I will try to take notes and pay attention to similar factors when at the track next so that I can begin to master my starts as well.

Late post

Going into practice my main focus was on these 3 areas:

  2. Introduce and Improve threshold braking skill
  3. Breathing and consistency

Aug 30 Practice went amazingly well after beo ng out of the kart for an entire month.
Was about a half second off of the pace I set for myself on paper. (I predicted I wouldn’t lose a step… high hopes and mental stimulation) that qualified me 10th out of 17th and I held that position thru the entirety of the next heat as I was trying every new technique for braking and turn in points in sector 2. So not to shabby in my humble opinion to have a less responsive kart and losing .4s due to that and yet not losing a single position.

Leading into each heat I had created a strategy that shifted my mindset to goals which were attainable. I had seen my race go to the gutter 2x simply due to fighting for a victory on L1 T1.

My strategy was simple

Strat 1: starting on first two rows of grid

  • push for single position gain @ T1
  • do not lose position on L1

Strat 2: starting row 3 or worse

  • no loss of position in T1
  • Establish position thru lap 1and reel in competition.

In the final heat I made sure to get proper heat into my tires leading up to the start. I was able to make up 2 positions on the first lap by way of a spin out in the first corner and was instantly battling it out with 7th place into T4. I got past him into the final sector and began clicking off consistent laps.

At lap 7 I made a blunder in the middle sector trying to carry to much speed and lost on the drive out causing my to lose 7th spot. He and I were running quite odd rival lap times.

On lap 8 there was another spin out in the first sector from a top 5 racer which then elevated our battle status to that of p6. I then fired in the two best laps of the day attempting to get into proper position to pass in sector 3 on L9. Yet like the storybook ending that only karting could provide a lapped racer was used in a beautiful way to just edge me out in the final turn. Though I got past the traffic BETWIXT the same two corners as P6 it was just enough to edge me out.

All in all karting was kept fun and I am so pleased to be able to share it with those who share my newest and truest passion!!!


20170913_172620So this will be the new Session Assessment sheet I’ll be using for the entirety of this winter Pro-Am series. I have taken your model and applied it almost in full. It was concise and applicable to all forms of track days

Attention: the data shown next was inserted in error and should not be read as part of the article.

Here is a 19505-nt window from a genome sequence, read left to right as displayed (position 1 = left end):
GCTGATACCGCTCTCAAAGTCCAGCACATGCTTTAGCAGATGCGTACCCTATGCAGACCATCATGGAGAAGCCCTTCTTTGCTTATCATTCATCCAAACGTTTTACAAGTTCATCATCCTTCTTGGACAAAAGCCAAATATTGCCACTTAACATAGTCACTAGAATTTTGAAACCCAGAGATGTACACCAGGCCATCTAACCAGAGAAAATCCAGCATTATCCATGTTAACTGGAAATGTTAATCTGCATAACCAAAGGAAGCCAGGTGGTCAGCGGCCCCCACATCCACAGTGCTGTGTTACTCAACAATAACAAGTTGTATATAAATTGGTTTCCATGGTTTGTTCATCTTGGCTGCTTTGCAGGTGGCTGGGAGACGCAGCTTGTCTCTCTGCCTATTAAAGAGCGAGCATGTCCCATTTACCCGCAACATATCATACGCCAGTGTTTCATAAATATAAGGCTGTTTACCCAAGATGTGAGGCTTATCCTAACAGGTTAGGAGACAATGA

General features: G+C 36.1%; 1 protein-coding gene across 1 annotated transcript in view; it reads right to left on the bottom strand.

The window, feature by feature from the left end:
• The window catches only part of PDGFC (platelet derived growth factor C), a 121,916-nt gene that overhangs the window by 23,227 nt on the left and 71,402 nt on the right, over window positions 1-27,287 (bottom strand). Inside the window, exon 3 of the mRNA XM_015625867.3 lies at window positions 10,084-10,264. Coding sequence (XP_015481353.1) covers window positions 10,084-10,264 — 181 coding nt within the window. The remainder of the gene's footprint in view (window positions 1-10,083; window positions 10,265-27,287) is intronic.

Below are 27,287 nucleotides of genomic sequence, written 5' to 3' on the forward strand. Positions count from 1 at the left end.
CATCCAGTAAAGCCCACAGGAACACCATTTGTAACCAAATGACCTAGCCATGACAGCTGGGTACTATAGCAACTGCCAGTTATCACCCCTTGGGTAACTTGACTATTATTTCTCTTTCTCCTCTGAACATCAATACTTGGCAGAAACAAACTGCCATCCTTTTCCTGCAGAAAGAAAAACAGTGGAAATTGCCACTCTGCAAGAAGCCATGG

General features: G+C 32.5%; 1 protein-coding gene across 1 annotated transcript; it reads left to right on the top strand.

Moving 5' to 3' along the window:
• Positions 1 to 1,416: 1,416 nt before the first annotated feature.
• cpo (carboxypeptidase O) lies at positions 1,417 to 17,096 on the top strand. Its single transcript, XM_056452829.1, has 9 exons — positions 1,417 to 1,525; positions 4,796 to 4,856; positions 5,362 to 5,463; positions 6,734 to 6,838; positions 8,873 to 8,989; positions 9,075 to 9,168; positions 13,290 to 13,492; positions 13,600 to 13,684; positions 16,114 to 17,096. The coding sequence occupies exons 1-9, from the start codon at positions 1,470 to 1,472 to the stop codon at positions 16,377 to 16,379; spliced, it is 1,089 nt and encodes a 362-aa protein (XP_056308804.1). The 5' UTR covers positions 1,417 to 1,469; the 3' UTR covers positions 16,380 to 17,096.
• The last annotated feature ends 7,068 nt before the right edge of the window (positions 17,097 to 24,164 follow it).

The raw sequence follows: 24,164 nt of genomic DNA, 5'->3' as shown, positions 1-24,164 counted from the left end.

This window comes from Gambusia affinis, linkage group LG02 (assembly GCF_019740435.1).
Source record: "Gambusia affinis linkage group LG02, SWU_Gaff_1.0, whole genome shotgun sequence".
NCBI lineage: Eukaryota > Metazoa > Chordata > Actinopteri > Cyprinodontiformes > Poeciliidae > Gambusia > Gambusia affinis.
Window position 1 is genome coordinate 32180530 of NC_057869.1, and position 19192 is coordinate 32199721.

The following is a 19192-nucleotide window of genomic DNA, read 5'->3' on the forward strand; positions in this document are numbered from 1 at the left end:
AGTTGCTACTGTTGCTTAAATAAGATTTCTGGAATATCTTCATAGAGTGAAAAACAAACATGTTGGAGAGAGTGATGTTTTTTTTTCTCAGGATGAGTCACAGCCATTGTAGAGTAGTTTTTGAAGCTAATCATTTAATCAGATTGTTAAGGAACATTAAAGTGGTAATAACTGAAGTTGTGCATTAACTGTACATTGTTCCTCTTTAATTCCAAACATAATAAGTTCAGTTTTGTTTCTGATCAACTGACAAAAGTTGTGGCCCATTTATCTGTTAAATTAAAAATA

I genuinely feel that using this model will allow me to see my driving style and it’s strengths on paper and almost provide a potential overlay for projected performance at new tracks with similar corner complexes or factors I have faced, tested thoroughly on and revamped or solidified my form in that area. All in all kart pulse is sure to claim victories on many fronts soon.

-Z.Y. Khali

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Nice write up about your last event. Keep working on it. We all are.

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Will do. Just finished Winter series goal setting

So I’ve been karting and I’ve been mindmapping, but at different stages in my life. Recently got to the track and once I started thinking about the day… I decided to throw my thoughts into a mind map in mindmeister

Check it out. It could be a neat way to build a template with triggers of things to think of and note…


Here’s a link to the map: https://www.mindmeister.com/preview/976019414/skc-october-20th-debrief

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Thanks for sharing that, James. I’m inclined to try your template in the near future, it can’t hurt.

My thoughts on mind maps… they require significantly more mental engagement than standard lists. This can be a good thing for the right mind. In times past when I’ve used mind maps for any form of analysis or review, I still needed to create a separate decision tree from the core of findings to focus the data into easily accessible knowledge. I like your “Things to Try” branch. At first glance, I know my brain would struggle with that though, but still worth a try. I feel like I’d be throwing a bunch of ideas out to solve even tertiary issues unrelated to the actual observations.

And not to get caught up in the notes shared, but a couple of things jump to mind based on what you shared. Not enough info here to truly make comments, but I’m engaged now. haha.

  1. Don’t overtune a kart on “pretty smoked on front” tires. :slight_smile:
  2. Seem to have push in slow-medium left handers. If this is a consistent behaviour on an anti-clockwise track, check pressures and tire temp to see what the gap is from left to right.
  3. Drive to the limit of the tire. Check your inputs on exits unto the straights. Might be punching throttle to cause oversteer unless rears are just as shot.

Let me know if these make any sense or if I’ve missed the mark completely.

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Being in the seat for 20laps in four years, I think it was more about the process rather than specifics for me. But I think your points are valid. This kart (handmedown) has a lot of variables on it in terms of front geometry and the fact that it was repaired after it hit a tyre wall at 80MPH in 2011.

Here’s a vid.

Wow, no gloves. Guess I was in a rush.

That’s a neat track. On that specific lap, managing trail braking at T3 might help. And at T6, a couple of sudden jerks on the wheel likely unsettled the kart. I think you’ll have that cleaned up on your own in no time.